More often than not interest rates contribute greatly to an individual’s ability or inability to repay their credit card debt (learn more about consumer debt here). A low interest credit card can be a great option for those looking for a do-it-yourself form of debt relief.
A balance transfer credit card is another great debt relief option; this type of credit card typically comes with a 0% interest rate for a short introductory period. This is where a low interest credit card might be a better choice. If you can’t repay your debt within the time period that you have a 0% interest rate then it’s a waste of time and money. Choosing a low interest credit card is often a better long term option for those looking to become debt free.
Learn how to create a budget to reduce your credit card debt.
The Cons of a Low Interest Credit Card
Limited Reward Systems
Typically a low interest credit card won’t come with a rewards program that is as extensive as other programs you may get with an average credit card or a travel credit card. It’s the low interest rate that you’re getting that’s considered the main benefit of one of these cards.
The Low Interest Rate Trap
A low interest rate is a great benefit, one that can be used to your advantage to help keep your consumer debt under control or to help you become debt free. Unfortunately, it is very easy to fall into the low interest rate trap. This happens when you become too comfortable because your monthly interest charges are so low and you have no serious reason to pay off your balance.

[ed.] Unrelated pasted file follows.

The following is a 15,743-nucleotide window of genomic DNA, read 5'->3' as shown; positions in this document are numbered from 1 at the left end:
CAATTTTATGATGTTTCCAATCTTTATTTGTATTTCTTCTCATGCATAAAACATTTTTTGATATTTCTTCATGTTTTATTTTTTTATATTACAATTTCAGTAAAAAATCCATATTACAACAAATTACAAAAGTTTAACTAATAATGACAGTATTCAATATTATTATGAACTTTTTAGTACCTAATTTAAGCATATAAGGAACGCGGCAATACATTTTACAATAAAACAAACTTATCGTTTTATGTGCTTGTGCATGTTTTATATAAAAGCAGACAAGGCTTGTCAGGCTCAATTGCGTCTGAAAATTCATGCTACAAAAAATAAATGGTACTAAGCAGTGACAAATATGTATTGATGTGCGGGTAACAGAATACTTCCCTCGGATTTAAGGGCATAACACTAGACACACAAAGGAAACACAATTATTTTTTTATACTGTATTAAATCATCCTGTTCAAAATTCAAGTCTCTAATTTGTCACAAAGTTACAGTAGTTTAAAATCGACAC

It’s easy for the benefits of a low interest credit card to become a serious financial liability. If you’re considering switching to one of these credit cards make sure you keep yourself in check and don’t spoil the opportunity by charging too much and carrying a balance.
Concerned about your credit card debt? Here’s how to recognize the danger signs.
Balance Transfers Aren’t Free
A low interest rate credit card can allow you to pay off credit card debt by helping you save on interest. It’s possible to transfer your current credit card balances to a card with a lower interest rate, this is called a balance transfer. While a balance transfer could potentially save you a lot of money they also aren’t free. The fees associated with balance transfers are often so high that they cancel out the benefit of a lower interest rate.
Watch Out For Cash Advance Rates
One of the issues concerning low-interest rate credit cards is that the low rate often does not apply to all types of transactions that can be performed with the card. This may be a problem for anyone who wants to make a cash advance with their credit card as low-interest credit cards often have high-interest rates for cash advances. The good news is that this is not the case for all low rate cards. Just make sure you fully understand all the interest rates associated with your credit card before you use it.
Can I transfer my balance to a low-interest credit card?
Do low-interest rates offer point rewards?
Am I eligible for a low-interest credit card?